Great Wall director speaks up about White Washing


Last week the first trailer for The Great Wall dropped, and as it was a movie about China with its lead being not Chinese cries of white washing went up. And it is, of course, white washing.

It would make a lot more sense to have a fully Chinese cast here we assume having not seen the film, but at the same time this isn’t Gods of Egypt, where a white director casts white people to play Egyptians and then says some terrible stuff about it. To start Damon isn’t pulling a Sean Connery in You Only Live Twice and trying to be Asian. he’s playing a white guy. And Hollywood wants that Chinese market and this is a effing Chinese film, down to prolific Chinese director Zhang Yimou (Hero). 

He had some things to say about the hubbub. 

In many ways The Great Wall is the opposite of what is being suggested. For the first time, a film deeply rooted in Chinese culture, with one of the largest Chinese casts ever assembled, is being made at tent pole scale for a world audience. I believe that is a trend that should be embraced by our industry. Our film is not about the construction of the Great Wall. Matt Damon is not playing a role that was originally conceived for a Chinese actor. The arrival of his character in our story is an important plot point. There are five major heroes in our story and he is one of them — the other four are all Chinese. The collective struggle and sacrifice of these heroes are the emotional heart of our film. As the director of over 20 Chinese language films and the Beijing Olympics, I have not and will not cast a film in a way that was untrue to my artistic vision. I hope when everyone sees the film and is armed with the facts they will agree.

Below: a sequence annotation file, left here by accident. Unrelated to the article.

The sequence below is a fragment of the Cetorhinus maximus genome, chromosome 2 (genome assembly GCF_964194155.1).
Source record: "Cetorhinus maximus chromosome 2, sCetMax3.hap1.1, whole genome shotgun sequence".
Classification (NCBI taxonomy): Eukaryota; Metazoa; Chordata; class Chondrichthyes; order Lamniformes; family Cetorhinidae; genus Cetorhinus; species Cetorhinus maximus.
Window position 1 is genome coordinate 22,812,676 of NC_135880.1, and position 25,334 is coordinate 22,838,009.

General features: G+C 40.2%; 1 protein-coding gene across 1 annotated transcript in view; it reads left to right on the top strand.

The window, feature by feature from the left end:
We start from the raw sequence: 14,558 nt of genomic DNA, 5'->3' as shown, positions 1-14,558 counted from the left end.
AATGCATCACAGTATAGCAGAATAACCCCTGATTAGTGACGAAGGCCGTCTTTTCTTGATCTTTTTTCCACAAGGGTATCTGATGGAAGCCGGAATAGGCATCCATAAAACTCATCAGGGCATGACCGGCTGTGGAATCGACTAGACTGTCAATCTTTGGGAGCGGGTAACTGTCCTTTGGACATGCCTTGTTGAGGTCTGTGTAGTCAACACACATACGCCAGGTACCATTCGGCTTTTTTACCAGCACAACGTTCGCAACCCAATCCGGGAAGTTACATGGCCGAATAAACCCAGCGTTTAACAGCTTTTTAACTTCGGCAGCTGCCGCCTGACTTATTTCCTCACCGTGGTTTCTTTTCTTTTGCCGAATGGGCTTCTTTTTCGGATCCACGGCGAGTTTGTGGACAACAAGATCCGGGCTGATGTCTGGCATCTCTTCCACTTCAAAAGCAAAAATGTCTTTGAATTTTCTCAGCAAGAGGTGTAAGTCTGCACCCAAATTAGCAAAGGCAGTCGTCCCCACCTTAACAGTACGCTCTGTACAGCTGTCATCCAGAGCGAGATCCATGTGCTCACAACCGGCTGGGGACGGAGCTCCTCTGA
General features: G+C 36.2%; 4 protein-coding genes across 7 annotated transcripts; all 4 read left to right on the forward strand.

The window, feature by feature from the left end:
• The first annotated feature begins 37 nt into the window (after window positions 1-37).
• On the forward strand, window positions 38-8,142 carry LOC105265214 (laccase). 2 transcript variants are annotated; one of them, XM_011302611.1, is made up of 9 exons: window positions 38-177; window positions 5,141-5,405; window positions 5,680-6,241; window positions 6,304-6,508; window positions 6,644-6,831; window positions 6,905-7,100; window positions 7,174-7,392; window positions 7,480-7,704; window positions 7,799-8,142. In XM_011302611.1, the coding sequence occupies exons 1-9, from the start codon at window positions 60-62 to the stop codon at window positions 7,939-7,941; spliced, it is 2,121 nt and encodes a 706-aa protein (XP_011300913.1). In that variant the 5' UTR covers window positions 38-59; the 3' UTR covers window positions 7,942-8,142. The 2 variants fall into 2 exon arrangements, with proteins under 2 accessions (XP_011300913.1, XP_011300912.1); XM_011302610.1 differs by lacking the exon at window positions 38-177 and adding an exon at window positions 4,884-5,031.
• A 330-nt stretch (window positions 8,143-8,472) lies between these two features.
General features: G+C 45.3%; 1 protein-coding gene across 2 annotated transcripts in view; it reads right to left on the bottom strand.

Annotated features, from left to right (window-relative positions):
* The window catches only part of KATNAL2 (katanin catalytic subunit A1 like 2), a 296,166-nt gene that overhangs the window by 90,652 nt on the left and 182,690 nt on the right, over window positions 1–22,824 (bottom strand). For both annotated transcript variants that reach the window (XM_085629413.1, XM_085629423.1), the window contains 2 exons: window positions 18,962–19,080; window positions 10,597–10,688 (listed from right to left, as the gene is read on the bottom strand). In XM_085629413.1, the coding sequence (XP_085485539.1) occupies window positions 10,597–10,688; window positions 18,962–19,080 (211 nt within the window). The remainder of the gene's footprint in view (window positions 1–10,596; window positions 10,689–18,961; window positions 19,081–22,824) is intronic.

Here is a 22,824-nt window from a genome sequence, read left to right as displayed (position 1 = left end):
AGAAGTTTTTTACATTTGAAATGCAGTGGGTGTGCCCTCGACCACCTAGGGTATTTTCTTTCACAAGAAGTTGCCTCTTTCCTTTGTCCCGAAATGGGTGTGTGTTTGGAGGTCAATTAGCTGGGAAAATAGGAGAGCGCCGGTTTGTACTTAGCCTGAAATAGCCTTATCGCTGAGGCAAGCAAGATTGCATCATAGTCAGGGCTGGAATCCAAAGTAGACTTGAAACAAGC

Those are some strong words and completely accurate if it wasn’t for the fact that Damon’s casting is clearly the reason a big Chinese film got backing in the U.S. and that Damon is clearly the face of the film. Is it white washing? Of course. Studios think they have to do that to make money, but if it’s also in line with the creative vision of the director I can’t jump to terrible conclusions without having seen the film (although we know the Internet can).

We’ll just have to wait until this thing lands. 

Matthew Razak
Matthew Razak is the founder and Editor-in-Chief of Flixist. He has worked as a critic for more than a decade, reviewing and talking about movies, TV shows, and videogames. He will talk your ear off about James Bond movies, Doctor Who, Zelda, and Star Trek.